There's a solar farm in Morocco that's so big you can see it from space.

The rolling desert hills and fiercely sunny sky of the city of Ouarzazate in Morocco have provided the backdrop for scenes in films like "Lawrence of Arabia" (1962), "The Mummy" (1999), "Gladiator" (2000), and for HBO's "Game of Thrones."

You may recognize it as Yunkai, one of the cities in Slavers Bay. Photo by Fadel Senna/AFP/Getty Images.


What you may not know is that Ouarzazate is one of the solar energy capitals of the world, thanks to an absolutely massive solar array that officially opened in February 2016.

Photo by Fadel Senna/AFP/Getty Images.

Oh, and by massive, I mean ... it's so big you can see it from space.

Photo via NASA Earth Observatory.

More amazing than its sheer size though is the way it works; these aren't quite solar panels as you might know them.

The solar farm is made of 500,000 curved mirrors that reflect and concentrate the desert sunlight onto a pipe filled with fluid.

Photo by Fadel Senna/AFP/Getty Images.

The sunlight heats up the fluid to over 700 degrees Fahrenheit, combines it with water, and the resulting steam helps spin nearby turbines — generating energy.

Photo by Fadel Senna/AFP/Getty Images.

The plant even keeps going past daylight hours by using molten salt, which is great at retaining and transporting large amounts of heat.

Photo by Fadel Senna/AFP/Getty Images.

All this clever solar tech and innovation is putting Morocco on track to become way more energy independent.

Photo by Fadel Senna/AFP/Getty Images.

The country currently depends on imports for 97% of its energy but has plans for the solar plant to provide 38% of its power by 2020.

Not to mention, the plant is cutting hundreds of thousands of tons of carbon emissions while aiming to provide over 1 million people with clean electricity.

Photo by Fadel Senna/AFP/Getty Images.

It's innovative, historic, successful, and frankly, just kinda awesome to look at.


Photo by Fadel Senna/AFP/Getty Images.

If you find yourself wondering "Can't the U.S. do something like this? We have deserts!" I have good news for you.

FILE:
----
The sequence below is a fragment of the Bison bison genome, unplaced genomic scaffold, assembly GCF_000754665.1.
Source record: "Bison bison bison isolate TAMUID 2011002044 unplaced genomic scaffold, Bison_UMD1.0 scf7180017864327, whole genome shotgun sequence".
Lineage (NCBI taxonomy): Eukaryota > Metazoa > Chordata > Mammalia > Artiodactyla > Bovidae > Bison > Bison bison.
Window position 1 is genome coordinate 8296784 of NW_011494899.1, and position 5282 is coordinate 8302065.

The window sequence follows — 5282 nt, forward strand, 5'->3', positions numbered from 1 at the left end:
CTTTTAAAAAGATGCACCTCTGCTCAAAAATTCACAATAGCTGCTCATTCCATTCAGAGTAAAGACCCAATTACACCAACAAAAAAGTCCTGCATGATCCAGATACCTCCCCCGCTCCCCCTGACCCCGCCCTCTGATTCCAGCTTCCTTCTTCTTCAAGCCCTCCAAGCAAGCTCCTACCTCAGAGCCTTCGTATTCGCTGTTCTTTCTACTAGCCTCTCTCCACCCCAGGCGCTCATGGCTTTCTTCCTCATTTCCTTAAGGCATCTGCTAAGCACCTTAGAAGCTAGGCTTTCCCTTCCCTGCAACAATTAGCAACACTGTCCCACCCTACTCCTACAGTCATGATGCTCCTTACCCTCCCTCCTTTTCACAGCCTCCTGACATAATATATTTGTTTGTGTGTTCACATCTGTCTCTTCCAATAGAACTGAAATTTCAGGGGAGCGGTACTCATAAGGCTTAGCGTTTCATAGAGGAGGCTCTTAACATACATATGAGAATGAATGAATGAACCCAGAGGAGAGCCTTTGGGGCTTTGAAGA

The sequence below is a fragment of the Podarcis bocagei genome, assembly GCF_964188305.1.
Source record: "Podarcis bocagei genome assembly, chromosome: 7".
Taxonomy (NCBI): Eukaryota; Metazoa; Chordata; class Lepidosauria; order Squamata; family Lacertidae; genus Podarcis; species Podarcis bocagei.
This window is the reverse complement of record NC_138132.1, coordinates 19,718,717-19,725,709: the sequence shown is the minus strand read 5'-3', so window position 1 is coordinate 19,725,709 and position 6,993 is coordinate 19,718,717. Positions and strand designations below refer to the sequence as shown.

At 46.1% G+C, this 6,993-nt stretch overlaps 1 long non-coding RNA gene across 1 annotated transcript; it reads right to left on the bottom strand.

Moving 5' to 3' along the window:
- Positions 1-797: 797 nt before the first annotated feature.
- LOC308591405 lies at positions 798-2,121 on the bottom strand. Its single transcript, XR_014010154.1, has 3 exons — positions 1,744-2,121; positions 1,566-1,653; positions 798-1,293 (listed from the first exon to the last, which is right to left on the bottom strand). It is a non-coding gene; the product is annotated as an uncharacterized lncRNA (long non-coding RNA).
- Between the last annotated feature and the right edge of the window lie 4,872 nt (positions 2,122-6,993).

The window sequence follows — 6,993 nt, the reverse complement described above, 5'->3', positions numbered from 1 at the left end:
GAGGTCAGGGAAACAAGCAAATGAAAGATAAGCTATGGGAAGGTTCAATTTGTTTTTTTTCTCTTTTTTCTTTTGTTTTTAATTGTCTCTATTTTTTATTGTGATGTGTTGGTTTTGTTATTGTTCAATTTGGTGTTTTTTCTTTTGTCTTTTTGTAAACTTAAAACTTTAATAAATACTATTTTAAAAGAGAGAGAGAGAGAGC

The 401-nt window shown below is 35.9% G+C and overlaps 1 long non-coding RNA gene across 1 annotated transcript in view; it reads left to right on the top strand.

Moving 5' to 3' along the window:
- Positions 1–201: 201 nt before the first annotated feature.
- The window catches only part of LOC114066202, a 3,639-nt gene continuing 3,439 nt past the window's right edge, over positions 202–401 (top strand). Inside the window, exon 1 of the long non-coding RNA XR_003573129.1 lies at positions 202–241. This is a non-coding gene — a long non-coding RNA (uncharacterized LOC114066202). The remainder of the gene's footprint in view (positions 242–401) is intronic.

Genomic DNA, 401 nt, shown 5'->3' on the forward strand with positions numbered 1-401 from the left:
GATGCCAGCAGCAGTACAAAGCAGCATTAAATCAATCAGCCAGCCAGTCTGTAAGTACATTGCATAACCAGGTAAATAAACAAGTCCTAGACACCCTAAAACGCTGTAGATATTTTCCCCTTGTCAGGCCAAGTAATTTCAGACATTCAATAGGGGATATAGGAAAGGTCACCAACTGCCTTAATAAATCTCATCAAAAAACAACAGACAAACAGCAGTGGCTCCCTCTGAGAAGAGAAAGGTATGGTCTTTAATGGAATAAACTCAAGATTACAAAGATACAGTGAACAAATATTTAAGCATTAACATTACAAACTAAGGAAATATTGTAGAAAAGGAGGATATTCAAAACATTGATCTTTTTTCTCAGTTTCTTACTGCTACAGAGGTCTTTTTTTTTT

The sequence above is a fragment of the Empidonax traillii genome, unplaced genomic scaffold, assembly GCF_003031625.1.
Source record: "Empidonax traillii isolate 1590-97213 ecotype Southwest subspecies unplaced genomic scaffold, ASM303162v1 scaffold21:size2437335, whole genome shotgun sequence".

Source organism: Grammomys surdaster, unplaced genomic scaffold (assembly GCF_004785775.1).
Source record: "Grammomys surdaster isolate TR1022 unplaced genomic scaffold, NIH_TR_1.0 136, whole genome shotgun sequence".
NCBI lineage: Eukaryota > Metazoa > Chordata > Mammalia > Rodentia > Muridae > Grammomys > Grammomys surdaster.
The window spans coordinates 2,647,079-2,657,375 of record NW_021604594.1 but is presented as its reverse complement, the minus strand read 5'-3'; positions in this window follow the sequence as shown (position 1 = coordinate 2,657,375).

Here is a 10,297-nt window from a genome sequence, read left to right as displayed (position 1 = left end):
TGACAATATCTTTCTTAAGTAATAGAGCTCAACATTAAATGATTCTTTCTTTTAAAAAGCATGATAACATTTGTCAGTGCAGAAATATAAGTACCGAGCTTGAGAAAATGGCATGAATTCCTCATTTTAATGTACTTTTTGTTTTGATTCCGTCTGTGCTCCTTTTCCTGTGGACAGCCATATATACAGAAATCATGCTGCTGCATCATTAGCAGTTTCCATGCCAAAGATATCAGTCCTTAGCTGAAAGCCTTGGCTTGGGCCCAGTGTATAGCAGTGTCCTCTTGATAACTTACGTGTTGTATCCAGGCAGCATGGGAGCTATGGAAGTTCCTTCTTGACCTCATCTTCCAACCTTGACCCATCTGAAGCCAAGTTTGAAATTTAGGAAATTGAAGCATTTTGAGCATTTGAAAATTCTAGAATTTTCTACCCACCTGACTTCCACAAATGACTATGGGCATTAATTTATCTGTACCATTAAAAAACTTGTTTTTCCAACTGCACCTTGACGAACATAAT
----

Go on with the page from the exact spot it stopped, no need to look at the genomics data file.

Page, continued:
Southern California has a massive solar plant of its own. A county in Texas also recently approved a $9 million deal for a 55-acre solar farm that will provide construction jobs and a six-year tax abatement for the community.

The Ivanpah Solar Electric Generating System in California. Also massive and also cool looking. Photo by Ethan Miller/Getty Images.

Maybe one day every desert in the world will have a gigantic oasis of mirrors soaking up sunlight and pumping out delicious clean energy. I certainly hope so.

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If the past year has taught us nothing else, it's that sending love out into the world through selfless acts of kindness can have a positive ripple effect on people and communities. People all over the United States seemed to have gotten the message — 71% of those surveyed by the World Giving Index helped a stranger in need in 2020. A nonprofit survey found 90% helped others by running errands, calling, texting and sending care packages. Many people needed a boost last year in one way or another and obliging good neighbors heeded the call over and over again — and continue to make a positive impact through their actions in this new year.

Upworthy and P&G Good Everyday wanted to help keep kindness going strong, so they partnered up to create the Lead with Love Fund. The fund awards do-gooders in communities around the country with grants to help them continue on with their unique missions. Hundreds of nominations came pouring in and five winners were selected based on three criteria: the impact of action, uniqueness, and "Upworthy-ness" of their story.

Here's a look at the five winners:

Edith Ornelas, co-creator of Mariposas Collective in Memphis, Tenn.

Edith Ornelas has a deep-rooted connection to the asylum-seeking immigrant families she brings food and supplies to families in Memphis, Tenn. She was born in Jalisco, Mexico, and immigrated to the United States when she was 7 years old with her parents and sister. Edith grew up in Chicago, then moved to Memphis in 2016, where she quickly realized how few community programs existed for immigrants. Two years later, she helped create Mariposas Collective, which initially aimed to help families who had just been released from detention centers and were seeking asylum. The collective started out small but has since grown to approximately 400 volunteers.